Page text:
For humans, it's a simple law of nature: when you gotta go, you should go. But if you're a wood frog, not only can you hold it for eight months, but it's the key to your survival.
That's the finding of a study published in the journal Proceedings of the Royal Society B. Wood frogs in Alaska go into a state of deep freeze, getting as cold as 0 F (minus 18 C), so it's understandable that they can't pee. To get through this frozen state and resume their lives as if nothing happened, the frogs recycle urea, the main waste in urine, into nitrogen. The recycled urea doesn't warm up the frogs. Instead, it protects the cells and tissues inside the body since nothing else provides that function at the time.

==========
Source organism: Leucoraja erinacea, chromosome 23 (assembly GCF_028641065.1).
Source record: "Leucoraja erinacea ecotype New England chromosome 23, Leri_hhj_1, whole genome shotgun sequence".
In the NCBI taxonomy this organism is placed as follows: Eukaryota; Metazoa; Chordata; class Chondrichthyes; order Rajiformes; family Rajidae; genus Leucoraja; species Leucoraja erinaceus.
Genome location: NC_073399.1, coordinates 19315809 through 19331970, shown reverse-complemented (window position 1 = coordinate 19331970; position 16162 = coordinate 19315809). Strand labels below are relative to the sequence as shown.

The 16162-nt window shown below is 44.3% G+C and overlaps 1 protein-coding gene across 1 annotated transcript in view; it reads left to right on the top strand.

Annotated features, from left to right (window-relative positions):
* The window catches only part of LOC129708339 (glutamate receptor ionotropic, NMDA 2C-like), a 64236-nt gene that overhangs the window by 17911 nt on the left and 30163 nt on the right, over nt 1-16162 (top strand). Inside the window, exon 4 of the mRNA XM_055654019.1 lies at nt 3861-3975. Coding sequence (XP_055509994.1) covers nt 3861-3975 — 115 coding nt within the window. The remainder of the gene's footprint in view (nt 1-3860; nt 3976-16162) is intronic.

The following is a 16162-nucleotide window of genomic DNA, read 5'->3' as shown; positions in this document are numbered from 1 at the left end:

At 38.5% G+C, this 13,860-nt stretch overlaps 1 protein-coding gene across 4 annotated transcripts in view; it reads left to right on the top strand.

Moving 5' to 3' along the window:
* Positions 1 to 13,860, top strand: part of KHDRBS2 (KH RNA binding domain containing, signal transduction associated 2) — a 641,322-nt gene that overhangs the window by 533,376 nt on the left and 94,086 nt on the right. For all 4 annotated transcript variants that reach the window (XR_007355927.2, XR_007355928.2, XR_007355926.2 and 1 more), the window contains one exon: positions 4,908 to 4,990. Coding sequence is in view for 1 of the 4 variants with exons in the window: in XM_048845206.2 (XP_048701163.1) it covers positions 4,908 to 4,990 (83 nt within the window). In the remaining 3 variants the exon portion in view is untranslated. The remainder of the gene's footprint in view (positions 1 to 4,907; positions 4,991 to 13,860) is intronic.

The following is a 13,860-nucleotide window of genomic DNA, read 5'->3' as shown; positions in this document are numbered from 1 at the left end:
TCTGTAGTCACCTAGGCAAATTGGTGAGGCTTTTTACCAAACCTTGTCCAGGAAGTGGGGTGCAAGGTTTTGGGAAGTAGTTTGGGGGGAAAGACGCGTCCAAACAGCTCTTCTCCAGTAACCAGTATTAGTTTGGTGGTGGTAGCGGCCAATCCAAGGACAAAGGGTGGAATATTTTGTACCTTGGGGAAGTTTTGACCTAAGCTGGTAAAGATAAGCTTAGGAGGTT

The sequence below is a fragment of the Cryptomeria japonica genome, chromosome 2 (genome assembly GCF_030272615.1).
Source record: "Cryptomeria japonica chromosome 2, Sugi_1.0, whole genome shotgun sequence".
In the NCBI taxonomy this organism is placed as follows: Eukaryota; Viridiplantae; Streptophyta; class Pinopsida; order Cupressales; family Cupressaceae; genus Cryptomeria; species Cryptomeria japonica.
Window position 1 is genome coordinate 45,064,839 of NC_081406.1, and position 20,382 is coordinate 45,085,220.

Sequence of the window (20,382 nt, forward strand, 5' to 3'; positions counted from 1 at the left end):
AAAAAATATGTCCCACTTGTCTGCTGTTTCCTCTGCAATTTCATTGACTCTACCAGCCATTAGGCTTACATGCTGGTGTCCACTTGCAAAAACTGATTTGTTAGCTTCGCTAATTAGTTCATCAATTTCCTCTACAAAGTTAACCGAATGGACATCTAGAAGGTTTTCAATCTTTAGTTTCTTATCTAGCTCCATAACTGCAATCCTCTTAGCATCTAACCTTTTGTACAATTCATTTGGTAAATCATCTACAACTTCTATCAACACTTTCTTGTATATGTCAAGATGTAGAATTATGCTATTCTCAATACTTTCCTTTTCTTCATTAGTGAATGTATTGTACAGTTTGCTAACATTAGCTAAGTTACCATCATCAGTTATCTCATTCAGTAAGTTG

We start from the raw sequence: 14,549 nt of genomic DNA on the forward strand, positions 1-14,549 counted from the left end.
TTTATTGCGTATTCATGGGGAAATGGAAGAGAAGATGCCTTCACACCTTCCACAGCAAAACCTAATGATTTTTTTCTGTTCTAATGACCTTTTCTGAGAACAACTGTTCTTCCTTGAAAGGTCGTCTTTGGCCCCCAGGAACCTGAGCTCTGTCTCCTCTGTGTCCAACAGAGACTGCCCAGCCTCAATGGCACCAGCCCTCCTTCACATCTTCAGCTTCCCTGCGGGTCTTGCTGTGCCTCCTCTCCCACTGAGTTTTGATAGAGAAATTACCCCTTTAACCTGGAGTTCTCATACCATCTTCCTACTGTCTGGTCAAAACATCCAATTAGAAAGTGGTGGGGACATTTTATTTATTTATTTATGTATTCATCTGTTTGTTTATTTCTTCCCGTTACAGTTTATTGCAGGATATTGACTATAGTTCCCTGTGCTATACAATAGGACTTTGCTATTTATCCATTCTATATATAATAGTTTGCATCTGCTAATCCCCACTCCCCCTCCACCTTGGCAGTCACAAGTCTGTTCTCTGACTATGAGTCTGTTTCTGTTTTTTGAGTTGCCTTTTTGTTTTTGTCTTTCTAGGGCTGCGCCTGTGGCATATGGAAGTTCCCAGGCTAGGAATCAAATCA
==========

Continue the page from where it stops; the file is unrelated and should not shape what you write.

"This is stress that would definitely kill any mammal," one of the study's co-authors and zoologist at Miami University in Ohio Jon Costanzo told the Associated Press. "People are fascinated by bear hibernation, but in my book any animal that allows itself to freeze solid and is able to recover from it and walk away and thus go about its business like nothing happened, to me that’s about as cool as it gets."
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